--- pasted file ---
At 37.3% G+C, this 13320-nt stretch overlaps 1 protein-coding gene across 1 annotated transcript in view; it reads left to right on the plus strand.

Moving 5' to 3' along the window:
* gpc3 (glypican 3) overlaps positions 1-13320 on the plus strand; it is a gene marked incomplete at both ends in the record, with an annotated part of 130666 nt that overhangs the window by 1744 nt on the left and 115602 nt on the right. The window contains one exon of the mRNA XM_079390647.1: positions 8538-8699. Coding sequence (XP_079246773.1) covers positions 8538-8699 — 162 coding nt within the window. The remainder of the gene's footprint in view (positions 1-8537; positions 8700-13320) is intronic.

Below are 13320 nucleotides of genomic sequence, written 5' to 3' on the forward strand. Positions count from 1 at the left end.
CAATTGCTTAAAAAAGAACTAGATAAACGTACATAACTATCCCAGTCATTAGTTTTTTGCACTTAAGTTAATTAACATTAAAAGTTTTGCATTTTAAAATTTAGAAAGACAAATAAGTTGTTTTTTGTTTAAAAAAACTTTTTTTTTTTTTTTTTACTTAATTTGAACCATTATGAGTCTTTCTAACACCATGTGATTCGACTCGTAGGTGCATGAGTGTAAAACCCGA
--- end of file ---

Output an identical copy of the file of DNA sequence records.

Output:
At 37.3% G+C, this 13320-nt stretch overlaps 1 protein-coding gene across 1 annotated transcript in view; it reads left to right on the plus strand.

Moving 5' to 3' along the window:
* gpc3 (glypican 3) overlaps positions 1-13320 on the plus strand; it is a gene marked incomplete at both ends in the record, with an annotated part of 130666 nt that overhangs the window by 1744 nt on the left and 115602 nt on the right. The window contains one exon of the mRNA XM_079390647.1: positions 8538-8699. Coding sequence (XP_079246773.1) covers positions 8538-8699 — 162 coding nt within the window. The remainder of the gene's footprint in view (positions 1-8537; positions 8700-13320) is intronic.

Below are 13320 nucleotides of genomic sequence, written 5' to 3' on the forward strand. Positions count from 1 at the left end.
CAATTGCTTAAAAAAGAACTAGATAAACGTACATAACTATCCCAGTCATTAGTTTTTTGCACTTAAGTTAATTAACATTAAAAGTTTTGCATTTTAAAATTTAGAAAGACAAATAAGTTGTTTTTTGTTTAAAAAAACTTTTTTTTTTTTTTTTTACTTAATTTGAACCATTATGAGTCTTTCTAACACCATGTGATTCGACTCGTAGGTGCATGAGTGTAAAACCCGA